She had to move a step nearer to Mark him. The runes bloomed under the tip of the stele: agility, night vision. Her head reached just to the level of his chin. She was staring directly at his throat, and saw him swallow.
“Just tell me,” he said. “Just tell me that he makes you happy. That Mark makes you happy.”
She jerked her head up. She had finished the runes; he reached to take the stele from her motionless hand. For the first time in what felt like forever, he was looking directly at her, his eyes turned dark blue by the colors of the night sky and the sea, spreading out all around them as they neared the top of the wheel.
“I’m happy, Jules,” she said. What was one lie among so many others? She had never been someone who lied easily, but she was finding her way. When the safety of people she loved depended on it, she’d found, she could lie. “This is—this is smarter, safer for both of us.”
The line of his gentle mouth hardened. “That’s not—”
She gasped. A writhing shape rose up behind him—it was the color of an oil slick, its fringed tentacles clinging to a spoke of the wheel. Its mouth was wide open, a perfect circle ringed with teeth.
“Jules!” she shouted, and flung herself from the carriage, catching onto one of the thin iron bars that ran between the spokes. Dangling by one hand, she slashed out with Cortana, catching the Teuthida as it reared back. It yowled, and ichor sprayed; Emma cried out as it splashed her neck, burning her skin.
A knife punched into the demon’s round, ribbed body. Pulling herself up onto a spoke, Emma glanced down to see Julian poised on the edge of the carriage, another knife already in hand. He sighted down along his arm, let the second knife fly—
It clanged off the bottom of an empty carriage. The Teuthida, incredibly fast, had whipped its way out of sight. Emma could hear it scrabbling downward, along the tangle of metal bars that made up the inside of the wheel.
Emma sheathed Cortana and began to crawl along the length of her spoke, heading toward the bottom of the wheel. LED lights exploded around her in purple and gold.
There was ichor and blood on her hands, making the descent slippery. Incongruously, the view from the wheel was beautiful, the sea and the sand opening in front of her in all directions, as if she were dangling off the edge of the world.
She could taste blood in her mouth, and salt. Below her, she could see Julian, out of the carriage, clambering along a lower spoke. He glanced up at her and pointed; she followed the line of his hand and saw the Teuthida nearly at the wheel’s center.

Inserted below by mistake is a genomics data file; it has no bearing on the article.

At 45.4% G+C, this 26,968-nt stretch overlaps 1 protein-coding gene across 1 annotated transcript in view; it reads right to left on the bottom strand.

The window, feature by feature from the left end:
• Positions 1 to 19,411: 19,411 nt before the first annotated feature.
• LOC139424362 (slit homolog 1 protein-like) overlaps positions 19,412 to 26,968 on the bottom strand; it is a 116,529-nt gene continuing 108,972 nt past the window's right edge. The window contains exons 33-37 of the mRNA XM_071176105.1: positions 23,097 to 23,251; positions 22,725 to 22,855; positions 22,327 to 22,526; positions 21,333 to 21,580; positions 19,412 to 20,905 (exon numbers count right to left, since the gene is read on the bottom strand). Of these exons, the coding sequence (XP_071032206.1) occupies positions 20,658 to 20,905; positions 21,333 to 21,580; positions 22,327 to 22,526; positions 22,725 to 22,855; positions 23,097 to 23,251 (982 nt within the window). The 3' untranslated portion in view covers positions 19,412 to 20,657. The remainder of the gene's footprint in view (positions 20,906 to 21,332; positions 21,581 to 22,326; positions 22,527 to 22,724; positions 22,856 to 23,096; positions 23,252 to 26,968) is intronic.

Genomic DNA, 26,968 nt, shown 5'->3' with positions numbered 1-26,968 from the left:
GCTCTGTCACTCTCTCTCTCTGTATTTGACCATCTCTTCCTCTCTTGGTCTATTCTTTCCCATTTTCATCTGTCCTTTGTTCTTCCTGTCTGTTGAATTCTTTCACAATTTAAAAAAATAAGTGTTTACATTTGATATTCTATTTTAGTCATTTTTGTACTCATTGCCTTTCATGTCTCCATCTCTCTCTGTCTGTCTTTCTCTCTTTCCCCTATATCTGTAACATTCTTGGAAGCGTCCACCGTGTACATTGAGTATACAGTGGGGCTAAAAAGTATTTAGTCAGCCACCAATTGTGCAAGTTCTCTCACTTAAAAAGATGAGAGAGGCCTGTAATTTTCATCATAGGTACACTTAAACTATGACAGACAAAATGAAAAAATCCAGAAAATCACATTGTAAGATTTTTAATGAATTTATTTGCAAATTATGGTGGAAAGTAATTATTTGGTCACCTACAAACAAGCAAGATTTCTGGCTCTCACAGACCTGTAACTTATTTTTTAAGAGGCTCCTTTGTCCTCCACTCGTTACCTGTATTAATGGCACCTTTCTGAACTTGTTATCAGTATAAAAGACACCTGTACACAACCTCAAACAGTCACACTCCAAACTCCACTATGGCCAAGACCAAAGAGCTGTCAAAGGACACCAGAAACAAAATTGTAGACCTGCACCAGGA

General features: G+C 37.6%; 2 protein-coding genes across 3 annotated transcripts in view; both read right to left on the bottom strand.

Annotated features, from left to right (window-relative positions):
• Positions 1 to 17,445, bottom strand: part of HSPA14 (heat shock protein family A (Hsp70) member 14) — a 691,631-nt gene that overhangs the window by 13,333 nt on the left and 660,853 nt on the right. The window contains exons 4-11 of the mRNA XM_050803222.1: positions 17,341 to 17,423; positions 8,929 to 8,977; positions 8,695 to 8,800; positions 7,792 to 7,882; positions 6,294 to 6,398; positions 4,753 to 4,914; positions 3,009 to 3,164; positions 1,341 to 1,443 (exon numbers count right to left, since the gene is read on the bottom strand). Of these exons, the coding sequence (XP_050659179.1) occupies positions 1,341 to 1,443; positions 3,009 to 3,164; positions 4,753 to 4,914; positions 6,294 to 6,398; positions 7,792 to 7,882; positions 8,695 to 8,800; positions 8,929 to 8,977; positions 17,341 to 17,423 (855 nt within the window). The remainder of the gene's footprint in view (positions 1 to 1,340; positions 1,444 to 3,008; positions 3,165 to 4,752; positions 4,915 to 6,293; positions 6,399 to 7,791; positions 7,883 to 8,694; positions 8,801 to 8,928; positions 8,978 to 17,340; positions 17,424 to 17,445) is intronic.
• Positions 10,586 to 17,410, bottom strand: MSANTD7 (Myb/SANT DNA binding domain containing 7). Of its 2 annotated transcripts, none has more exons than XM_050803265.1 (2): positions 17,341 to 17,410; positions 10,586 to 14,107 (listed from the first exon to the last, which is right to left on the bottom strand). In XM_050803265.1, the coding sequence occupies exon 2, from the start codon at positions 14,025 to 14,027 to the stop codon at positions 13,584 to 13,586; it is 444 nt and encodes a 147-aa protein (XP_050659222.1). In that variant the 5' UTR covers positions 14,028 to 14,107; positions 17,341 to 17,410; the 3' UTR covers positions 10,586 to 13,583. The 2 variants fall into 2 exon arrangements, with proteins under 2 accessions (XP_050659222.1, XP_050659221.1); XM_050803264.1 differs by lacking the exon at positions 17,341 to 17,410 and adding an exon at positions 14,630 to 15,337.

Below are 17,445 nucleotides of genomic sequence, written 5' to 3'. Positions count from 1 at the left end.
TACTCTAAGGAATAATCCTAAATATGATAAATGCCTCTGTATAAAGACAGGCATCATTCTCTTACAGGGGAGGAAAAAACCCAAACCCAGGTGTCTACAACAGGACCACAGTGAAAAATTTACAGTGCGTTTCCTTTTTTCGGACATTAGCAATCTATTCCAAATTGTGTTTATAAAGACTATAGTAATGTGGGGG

Its tentacles were whipping around its body, slamming at the heart of the wheel. Emma could feel the reverberations through her bones. She craned her neck to see what it was doing and went cold—the center of the ride was a massive bolt, holding the wheel onto its structural supports. The Teuthida was yanking at the bolt, trying to rip it free. If the demon succeeded in disengaging it, the whole structure would pull away from its moorings and roll off the pier, like a disconnected bicycle wheel.
Emma had no illusions that anyone on the wheel, or near it, would survive. The wheel would crumple in on itself, crushing anyone underneath. Demons thrived on destruction, on the energy of death. It would feast.
The Ferris wheel rocked. The Teuthida had its tentacles fastened firmly to the iron bolt at the wheel’s heart and was twisting it. Emma redoubled her crawling speed, but she was too far above the wheel’s middle. Julian was closer, but she knew the weapons he was carrying: two knives, which he’d already thrown, and seraph blades, which weren’t long enough for him to reach the demon.
He looked up at her as he stretched his body out along the iron bar, wrapped his left arm around it to anchor himself, and held the other arm out, his hand outstretched.
She knew, immediately, without having to wonder, what he was thinking. She breathed in deep and let go of the spoke.
She fell, down toward Julian, stretching out her own hand to reach for his. They caught and clasped, and she heard him gasp as he took her weight. She swung forward and down, her left hand locked around his right, and with her other hand she whipped Cortana from its sheath. The weight of her fall carried her forward, swinging her toward the middle of the wheel.
The Teuthida demon raised its head as she sailed toward it, and for the first time, she saw its eyes—they were oval, glossed with a protective mirrorlike coating. They almost seemed to widen like human eyes as she whipped Cortana forward, driving it down through the top of the demon’s head and into its brain.
Its tentacles flailed—a last, dying spasm as its body pulled free of the blade and skittered, rolling along one of the downward-slanted spokes of the wheel. It reached the end and tumbled off.
In the distance, Emma thought she heard a splash. But there was no time to wonder. Julian’s hand had tightened on hers, and he was pulling her up. She slammed Cortana back into its sheath as he hauled her up, up, onto the spoke where he was lying so that she collapsed awkwardly, half on top of him.
He was still clasping her hand, breathing hard. His eyes met hers, just for a second. Around them, the wheel spun, lowering them back down toward the ground. Emma could see crowds of mundanes on the beach, the shimmer of water along the shoreline, even a dark head and a light one that could be Mark and Cristina. . . .
“Good teamwork,” Julian said finally.
“I know,” Emma said, and she did. That was the worst thing: that he was right, that they still worked so perfectly together as parabatai. As warrior partners. As a matched pair of soldiers who could never, ever be parted.
Mark and Cristina were waiting for them under the pier. Mark had kicked off his shoes and was partway into the ocean water. Cristina was folding away her butterfly knife. At her feet was a patch of slimy, drying sand.
“Did you see the squid thingie fall off the Ferris wheel?” Emma asked as she and Julian drew near.